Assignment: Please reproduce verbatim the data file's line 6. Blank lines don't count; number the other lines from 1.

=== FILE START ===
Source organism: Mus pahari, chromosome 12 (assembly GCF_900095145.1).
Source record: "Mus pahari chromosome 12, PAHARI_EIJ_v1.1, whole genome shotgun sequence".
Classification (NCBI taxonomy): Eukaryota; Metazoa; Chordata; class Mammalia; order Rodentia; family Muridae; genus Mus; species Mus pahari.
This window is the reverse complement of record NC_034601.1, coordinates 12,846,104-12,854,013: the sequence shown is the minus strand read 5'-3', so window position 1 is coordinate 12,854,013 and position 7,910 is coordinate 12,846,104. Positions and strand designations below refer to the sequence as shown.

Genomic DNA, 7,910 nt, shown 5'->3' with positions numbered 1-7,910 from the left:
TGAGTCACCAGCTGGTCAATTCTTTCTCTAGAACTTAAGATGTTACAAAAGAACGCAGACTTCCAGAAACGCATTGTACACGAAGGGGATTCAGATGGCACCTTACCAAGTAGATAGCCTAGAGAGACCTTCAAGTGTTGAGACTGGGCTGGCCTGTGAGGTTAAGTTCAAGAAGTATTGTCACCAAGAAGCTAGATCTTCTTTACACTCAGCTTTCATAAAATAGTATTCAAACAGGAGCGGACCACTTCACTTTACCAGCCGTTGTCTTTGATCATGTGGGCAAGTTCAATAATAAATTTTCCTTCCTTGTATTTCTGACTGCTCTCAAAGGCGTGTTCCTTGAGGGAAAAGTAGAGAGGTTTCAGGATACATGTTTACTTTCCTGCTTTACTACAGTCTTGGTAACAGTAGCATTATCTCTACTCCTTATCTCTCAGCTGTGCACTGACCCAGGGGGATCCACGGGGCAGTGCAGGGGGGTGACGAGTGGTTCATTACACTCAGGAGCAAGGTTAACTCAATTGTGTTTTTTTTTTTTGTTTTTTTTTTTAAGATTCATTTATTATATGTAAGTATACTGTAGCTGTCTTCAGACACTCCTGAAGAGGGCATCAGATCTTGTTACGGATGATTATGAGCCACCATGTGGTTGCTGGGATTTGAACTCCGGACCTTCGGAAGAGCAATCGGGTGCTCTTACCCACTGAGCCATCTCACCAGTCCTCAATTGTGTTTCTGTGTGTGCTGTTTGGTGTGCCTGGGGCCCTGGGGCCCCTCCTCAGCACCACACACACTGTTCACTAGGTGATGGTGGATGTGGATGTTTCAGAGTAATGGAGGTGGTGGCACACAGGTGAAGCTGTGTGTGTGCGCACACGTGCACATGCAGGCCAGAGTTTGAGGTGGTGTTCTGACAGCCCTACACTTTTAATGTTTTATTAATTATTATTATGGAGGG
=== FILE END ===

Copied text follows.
TGAGTCACCAGCTGGTCAATTCTTTCTCTAGAACTTAAGATGTTACAAAAGAACGCAGACTTCCAGAAACGCATTGTACACGAAGGGGATTCAGATGGCACCTTACCAAGTAGATAGCCTAGAGAGACCTTCAAGTGTTGAGACTGGGCTGGCCTGTGAGGTTAAGTTCAAGAAGTATTGTCACCAAGAAGCTAGATCTTCTTTACACTCAGCTTTCATAAAATAGTATTCAAACAGGAGCGGACCACTTCACTTTACCAGCCGTTGTCTTTGATCATGTGGGCAAGTTCAATAATAAATTTTCCTTCCTTGTATTTCTGACTGCTCTCAAAGGCGTGTTCCTTGAGGGAAAAGTAGAGAGGTTTCAGGATACATGTTTACTTTCCTGCTTTACTACAGTCTTGGTAACAGTAGCATTATCTCTACTCCTTATCTCTCAGCTGTGCACTGACCCAGGGGGATCCACGGGGCAGTGCAGGGGGGTGACGAGTGGTTCATTACACTCAGGAGCAAGGTTAACTCAATTGTGTTTTTTTTTTTTGTTTTTTTTTTTAAGATTCATTTATTATATGTAAGTATACTGTAGCTGTCTTCAGACACTCCTGAAGAGGGCATCAGATCTTGTTACGGATGATTATGAGCCACCATGTGGTTGCTGGGATTTGAACTCCGGACCTTCGGAAGAGCAATCGGGTGCTCTTACCCACTGAGCCATCTCACCAGTCCTCAATTGTGTTTCTGTGTGTGCTGTTTGGTGTGCCTGGGGCCCTGGGGCCCCTCCTCAGCACCACACACACTGTTCACTAGGTGATGGTGGATGTGGATGTTTCAGAGTAATGGAGGTGGTGGCACACAGGTGAAGCTGTGTGTGTGCGCACACGTGCACATGCAGGCCAGAGTTTGAGGTGGTGTTCTGACAGCCCTACACTTTTAATGTTTTATTAATTATTATTATGGAGGG